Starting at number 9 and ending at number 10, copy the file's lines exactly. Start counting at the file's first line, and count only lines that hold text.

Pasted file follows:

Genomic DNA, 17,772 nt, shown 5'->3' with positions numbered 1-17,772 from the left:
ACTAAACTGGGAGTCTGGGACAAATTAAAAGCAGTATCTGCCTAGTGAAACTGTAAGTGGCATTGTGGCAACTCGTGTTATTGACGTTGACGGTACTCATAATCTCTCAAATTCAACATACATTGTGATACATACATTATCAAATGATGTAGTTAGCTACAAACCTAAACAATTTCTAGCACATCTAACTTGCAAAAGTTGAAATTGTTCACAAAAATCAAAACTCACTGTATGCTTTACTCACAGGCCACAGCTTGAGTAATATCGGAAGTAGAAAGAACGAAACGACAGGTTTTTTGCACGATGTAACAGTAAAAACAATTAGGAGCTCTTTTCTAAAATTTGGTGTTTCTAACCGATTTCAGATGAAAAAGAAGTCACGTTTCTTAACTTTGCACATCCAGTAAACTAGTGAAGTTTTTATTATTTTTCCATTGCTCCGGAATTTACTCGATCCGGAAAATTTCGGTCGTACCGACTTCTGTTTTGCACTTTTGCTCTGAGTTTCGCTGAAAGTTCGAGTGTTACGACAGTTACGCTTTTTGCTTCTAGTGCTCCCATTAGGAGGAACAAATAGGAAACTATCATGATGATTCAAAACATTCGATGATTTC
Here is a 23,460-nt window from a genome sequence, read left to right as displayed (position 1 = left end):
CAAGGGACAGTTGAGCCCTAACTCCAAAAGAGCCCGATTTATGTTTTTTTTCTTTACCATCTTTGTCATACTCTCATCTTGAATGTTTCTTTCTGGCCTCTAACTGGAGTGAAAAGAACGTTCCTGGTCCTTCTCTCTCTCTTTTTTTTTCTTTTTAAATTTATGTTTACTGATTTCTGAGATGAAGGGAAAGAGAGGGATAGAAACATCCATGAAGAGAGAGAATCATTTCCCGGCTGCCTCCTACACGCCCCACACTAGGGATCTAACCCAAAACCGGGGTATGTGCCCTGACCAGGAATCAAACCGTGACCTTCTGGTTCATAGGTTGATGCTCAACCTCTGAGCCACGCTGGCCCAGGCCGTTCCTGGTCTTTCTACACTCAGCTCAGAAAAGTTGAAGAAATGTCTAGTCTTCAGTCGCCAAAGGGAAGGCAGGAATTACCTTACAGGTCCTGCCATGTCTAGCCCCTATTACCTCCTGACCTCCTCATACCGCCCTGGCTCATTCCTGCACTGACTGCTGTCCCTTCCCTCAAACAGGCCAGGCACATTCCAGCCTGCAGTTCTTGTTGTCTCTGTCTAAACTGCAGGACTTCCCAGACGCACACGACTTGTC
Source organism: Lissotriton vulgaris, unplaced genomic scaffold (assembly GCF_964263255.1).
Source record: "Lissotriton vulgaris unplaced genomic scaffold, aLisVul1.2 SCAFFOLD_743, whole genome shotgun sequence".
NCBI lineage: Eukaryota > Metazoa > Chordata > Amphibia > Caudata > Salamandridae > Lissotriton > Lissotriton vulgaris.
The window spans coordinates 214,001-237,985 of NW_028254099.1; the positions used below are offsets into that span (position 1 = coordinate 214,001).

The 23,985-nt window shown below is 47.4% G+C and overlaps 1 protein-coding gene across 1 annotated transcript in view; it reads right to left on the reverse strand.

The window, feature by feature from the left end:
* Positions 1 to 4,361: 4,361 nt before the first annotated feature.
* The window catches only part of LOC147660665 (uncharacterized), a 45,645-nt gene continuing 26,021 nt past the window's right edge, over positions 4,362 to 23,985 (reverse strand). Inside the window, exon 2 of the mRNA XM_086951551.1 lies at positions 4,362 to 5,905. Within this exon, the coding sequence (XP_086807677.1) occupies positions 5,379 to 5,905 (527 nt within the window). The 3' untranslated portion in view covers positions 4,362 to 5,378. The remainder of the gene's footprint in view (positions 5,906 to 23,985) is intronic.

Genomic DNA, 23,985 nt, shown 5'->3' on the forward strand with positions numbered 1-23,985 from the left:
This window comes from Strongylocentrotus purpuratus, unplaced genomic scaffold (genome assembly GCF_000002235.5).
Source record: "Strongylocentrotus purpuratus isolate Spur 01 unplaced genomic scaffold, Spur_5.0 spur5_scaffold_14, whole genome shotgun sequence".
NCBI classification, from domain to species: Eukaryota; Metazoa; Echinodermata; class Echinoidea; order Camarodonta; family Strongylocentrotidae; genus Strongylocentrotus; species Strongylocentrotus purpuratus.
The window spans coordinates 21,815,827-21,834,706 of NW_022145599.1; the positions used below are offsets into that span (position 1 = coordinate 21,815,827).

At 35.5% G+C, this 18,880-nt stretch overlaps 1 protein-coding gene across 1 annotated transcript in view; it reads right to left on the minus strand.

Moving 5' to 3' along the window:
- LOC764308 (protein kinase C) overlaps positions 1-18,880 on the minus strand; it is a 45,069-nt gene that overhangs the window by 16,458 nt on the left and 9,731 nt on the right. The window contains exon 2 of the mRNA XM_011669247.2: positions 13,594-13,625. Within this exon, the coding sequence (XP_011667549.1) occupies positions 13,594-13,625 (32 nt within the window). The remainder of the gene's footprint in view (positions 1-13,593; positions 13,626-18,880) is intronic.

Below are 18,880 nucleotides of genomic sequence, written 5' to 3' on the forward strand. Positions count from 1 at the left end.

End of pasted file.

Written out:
The 23,985-nt window shown below is 47.4% G+C and overlaps 1 protein-coding gene across 1 annotated transcript in view; it reads right to left on the reverse strand.

The window, feature by feature from the left end: